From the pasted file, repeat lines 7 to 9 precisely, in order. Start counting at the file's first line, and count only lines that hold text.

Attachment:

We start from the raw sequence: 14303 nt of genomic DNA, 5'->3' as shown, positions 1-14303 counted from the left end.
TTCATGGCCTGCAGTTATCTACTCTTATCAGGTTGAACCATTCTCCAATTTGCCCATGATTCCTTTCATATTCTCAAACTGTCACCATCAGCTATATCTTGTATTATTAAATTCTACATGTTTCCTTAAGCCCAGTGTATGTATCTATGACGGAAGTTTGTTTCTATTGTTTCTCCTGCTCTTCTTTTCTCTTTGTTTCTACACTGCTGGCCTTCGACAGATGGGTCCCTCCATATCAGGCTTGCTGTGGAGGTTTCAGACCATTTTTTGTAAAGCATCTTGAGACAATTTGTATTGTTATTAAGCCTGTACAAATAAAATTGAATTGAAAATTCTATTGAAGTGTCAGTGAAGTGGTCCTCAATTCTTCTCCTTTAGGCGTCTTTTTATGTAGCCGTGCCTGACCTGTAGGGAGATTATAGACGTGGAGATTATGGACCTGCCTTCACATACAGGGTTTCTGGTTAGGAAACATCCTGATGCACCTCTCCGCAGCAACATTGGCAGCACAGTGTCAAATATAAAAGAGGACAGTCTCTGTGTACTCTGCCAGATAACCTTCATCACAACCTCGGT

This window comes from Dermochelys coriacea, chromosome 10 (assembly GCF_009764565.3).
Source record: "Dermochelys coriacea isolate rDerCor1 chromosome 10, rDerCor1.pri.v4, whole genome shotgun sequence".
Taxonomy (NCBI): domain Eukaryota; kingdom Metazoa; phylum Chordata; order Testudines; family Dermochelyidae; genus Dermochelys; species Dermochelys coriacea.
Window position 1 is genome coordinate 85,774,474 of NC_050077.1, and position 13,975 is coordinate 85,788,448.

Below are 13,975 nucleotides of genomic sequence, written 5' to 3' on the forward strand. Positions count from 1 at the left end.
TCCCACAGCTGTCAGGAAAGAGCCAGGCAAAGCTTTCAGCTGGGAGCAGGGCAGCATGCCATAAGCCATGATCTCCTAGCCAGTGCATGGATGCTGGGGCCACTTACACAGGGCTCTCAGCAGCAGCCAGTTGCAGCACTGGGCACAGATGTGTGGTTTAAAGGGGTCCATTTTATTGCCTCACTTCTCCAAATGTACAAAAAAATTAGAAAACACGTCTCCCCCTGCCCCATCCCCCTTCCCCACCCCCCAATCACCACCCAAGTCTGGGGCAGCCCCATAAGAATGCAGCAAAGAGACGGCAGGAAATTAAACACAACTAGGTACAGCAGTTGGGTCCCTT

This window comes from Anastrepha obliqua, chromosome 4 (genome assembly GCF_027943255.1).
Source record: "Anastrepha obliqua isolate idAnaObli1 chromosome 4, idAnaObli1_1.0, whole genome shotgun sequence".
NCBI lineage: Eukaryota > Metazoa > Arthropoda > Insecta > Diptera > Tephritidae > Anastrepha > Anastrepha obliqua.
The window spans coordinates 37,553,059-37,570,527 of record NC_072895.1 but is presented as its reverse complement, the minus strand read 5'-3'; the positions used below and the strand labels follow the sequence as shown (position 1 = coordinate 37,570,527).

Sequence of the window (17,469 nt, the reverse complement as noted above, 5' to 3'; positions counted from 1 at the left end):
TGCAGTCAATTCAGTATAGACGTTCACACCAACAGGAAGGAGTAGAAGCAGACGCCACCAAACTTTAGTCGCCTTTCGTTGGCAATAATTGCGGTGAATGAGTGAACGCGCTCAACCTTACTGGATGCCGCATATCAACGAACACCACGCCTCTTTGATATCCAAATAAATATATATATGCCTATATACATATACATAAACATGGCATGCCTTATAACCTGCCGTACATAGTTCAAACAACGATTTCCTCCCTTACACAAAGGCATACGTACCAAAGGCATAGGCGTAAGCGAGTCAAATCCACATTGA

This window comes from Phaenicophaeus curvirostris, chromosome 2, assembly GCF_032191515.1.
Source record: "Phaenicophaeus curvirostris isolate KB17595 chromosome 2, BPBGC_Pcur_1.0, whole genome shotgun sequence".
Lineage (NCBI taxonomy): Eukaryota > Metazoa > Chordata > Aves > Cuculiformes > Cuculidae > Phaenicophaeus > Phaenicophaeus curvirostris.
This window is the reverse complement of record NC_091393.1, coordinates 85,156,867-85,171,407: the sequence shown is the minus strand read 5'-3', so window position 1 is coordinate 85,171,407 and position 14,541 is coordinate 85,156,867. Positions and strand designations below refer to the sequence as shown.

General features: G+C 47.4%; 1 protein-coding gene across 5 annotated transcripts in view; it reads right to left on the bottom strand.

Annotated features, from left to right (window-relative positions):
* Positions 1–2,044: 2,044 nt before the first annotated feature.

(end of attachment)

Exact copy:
Below are 13,975 nucleotides of genomic sequence, written 5' to 3' on the forward strand. Positions count from 1 at the left end.
TCCCACAGCTGTCAGGAAAGAGCCAGGCAAAGCTTTCAGCTGGGAGCAGGGCAGCATGCCATAAGCCATGATCTCCTAGCCAGTGCATGGATGCTGGGGCCACTTACACAGGGCTCTCAGCAGCAGCCAGTTGCAGCACTGGGCACAGATGTGTGGTTTAAAGGGGTCCATTTTATTGCCTCACTTCTCCAAATGTACAAAAAAATTAGAAAACACGTCTCCCCCTGCCCCATCCCCCTTCCCCACCCCCCAATCACCACCCAAGTCTGGGGCAGCCCCATAAGAATGCAGCAAAGAGACGGCAGGAAATTAAACACAACTAGGTACAGCAGTTGGGTCCCTT

This window comes from Anastrepha obliqua, chromosome 4 (genome assembly GCF_027943255.1).